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A new species Camellia nanningensis was described on the basis of well-preserved mummified wood from the upper Oligocene Yongning Formation of Nanning Basin in Guangxi Province, South China. This represents the most ancient fossil wood assigned to Camellia, and the earliest fossil record of the family Theaceae in China. This fossil material shows t...
Article
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The Paleogene sedimentary records from southern China hold important clues to the impacts of the Cenozoic climate changes on low latitudes. However, although there are extensive Paleogene terrestrial archives and some contain abundant fossils in this region, few are accurately dated or have a temporal resolution adequate to decipher climate changes...
Article
Full-text available
The Paleogene sedimentary records from southern China hold important clues to the impacts of the Cenozoic climate changes on low-latitudes. However, although there are extensive Paleogene terrestrial archives and some contain abundant fossils in this region, few are accurately dated and have a temporal resolution adequate to decipher climate change...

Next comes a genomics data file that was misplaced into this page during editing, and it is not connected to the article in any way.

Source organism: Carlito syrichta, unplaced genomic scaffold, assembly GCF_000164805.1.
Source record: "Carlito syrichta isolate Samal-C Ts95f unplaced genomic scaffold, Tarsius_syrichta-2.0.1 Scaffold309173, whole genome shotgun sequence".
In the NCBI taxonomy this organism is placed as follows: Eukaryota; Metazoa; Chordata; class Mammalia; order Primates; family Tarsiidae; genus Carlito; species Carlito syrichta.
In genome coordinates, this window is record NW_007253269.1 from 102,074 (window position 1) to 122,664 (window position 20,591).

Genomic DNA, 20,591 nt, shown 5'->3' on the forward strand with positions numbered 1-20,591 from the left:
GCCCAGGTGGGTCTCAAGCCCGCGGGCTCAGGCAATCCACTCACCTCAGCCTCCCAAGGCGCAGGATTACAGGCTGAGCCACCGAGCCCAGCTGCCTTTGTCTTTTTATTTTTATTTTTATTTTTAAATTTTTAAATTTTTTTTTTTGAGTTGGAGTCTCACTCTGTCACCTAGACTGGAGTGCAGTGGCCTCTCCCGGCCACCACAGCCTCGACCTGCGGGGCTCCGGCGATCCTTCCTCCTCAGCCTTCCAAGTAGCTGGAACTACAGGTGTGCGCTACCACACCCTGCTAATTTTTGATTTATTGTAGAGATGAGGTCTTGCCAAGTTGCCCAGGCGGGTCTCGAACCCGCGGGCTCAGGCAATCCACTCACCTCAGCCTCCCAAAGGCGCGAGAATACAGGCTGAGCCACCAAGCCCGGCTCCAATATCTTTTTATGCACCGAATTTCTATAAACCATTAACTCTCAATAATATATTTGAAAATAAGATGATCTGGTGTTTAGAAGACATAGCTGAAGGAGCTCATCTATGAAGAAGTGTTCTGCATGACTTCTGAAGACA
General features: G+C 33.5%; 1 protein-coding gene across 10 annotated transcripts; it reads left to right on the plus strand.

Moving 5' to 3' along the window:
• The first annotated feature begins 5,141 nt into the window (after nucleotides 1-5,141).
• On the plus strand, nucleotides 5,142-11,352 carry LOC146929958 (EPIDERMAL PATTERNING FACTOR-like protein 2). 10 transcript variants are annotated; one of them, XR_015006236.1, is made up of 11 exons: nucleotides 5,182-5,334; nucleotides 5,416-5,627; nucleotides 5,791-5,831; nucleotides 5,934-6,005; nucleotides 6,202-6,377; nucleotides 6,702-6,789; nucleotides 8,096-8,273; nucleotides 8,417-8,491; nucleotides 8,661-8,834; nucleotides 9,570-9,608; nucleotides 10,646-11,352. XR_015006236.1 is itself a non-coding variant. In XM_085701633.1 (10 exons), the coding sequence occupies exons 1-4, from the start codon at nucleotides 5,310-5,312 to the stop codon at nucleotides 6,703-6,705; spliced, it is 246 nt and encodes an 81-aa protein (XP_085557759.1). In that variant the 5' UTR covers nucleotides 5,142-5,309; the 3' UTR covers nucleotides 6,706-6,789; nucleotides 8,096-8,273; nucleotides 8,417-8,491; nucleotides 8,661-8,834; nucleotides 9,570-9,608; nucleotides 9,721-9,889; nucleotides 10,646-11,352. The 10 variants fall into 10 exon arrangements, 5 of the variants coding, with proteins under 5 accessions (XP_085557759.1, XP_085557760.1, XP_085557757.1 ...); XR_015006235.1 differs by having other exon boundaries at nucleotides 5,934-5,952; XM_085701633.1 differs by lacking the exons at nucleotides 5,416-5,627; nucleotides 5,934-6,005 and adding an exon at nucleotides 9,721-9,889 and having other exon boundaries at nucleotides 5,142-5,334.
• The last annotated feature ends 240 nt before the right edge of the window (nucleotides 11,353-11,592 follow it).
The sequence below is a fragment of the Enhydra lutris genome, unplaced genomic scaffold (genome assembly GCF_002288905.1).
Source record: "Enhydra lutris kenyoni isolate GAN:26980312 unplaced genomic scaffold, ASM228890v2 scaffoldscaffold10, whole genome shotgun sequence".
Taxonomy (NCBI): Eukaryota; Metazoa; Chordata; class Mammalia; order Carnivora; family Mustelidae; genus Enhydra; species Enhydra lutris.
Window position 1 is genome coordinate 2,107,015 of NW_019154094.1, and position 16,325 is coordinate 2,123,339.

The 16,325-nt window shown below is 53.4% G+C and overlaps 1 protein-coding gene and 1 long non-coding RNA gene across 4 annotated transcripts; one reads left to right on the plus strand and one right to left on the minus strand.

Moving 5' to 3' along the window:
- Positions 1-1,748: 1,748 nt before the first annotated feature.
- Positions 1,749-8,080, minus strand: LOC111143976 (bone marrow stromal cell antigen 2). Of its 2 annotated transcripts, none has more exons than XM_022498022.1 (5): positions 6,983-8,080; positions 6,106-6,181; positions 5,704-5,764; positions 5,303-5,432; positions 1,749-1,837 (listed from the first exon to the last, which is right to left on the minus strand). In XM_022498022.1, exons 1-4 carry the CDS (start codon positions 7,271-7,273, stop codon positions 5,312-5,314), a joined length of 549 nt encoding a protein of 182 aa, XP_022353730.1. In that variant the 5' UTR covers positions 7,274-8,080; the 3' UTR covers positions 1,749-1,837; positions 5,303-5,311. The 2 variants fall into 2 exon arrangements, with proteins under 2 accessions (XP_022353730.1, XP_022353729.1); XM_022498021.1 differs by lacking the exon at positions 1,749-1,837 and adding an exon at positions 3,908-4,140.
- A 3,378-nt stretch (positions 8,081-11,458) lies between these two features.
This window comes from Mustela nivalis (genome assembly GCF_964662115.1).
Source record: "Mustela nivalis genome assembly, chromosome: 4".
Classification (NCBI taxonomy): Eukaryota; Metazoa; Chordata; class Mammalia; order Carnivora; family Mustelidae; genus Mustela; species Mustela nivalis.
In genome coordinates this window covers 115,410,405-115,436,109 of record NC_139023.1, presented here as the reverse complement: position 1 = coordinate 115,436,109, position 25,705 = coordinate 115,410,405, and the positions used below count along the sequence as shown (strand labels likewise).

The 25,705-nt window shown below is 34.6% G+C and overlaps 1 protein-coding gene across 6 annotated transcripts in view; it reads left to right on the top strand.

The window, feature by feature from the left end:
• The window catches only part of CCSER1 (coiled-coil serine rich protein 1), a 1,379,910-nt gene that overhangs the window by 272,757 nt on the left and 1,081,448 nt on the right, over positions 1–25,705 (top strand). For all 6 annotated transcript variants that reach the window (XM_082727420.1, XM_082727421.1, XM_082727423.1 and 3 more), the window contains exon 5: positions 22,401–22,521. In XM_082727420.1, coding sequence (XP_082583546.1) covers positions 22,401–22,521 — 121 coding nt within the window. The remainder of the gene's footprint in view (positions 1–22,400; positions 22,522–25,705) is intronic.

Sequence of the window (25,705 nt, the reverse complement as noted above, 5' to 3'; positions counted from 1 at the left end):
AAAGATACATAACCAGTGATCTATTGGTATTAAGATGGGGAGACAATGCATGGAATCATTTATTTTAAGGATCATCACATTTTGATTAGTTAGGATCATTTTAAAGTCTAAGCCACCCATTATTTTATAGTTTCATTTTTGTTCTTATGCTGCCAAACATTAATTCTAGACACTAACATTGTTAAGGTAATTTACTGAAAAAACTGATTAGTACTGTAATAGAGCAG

Article
The occurrences of Staphylea L. (Staphyleaceae) fossils have been abundantly documented from the Cenozoic of Eurasia, but none has been confirmed from North America to date. In this study, we describe Staphylea levisemia sp. nov. on the basis of seed remains from the latest Miocene to earliest Pliocene of northeastern Tennessee, southeastern USA. T...
Article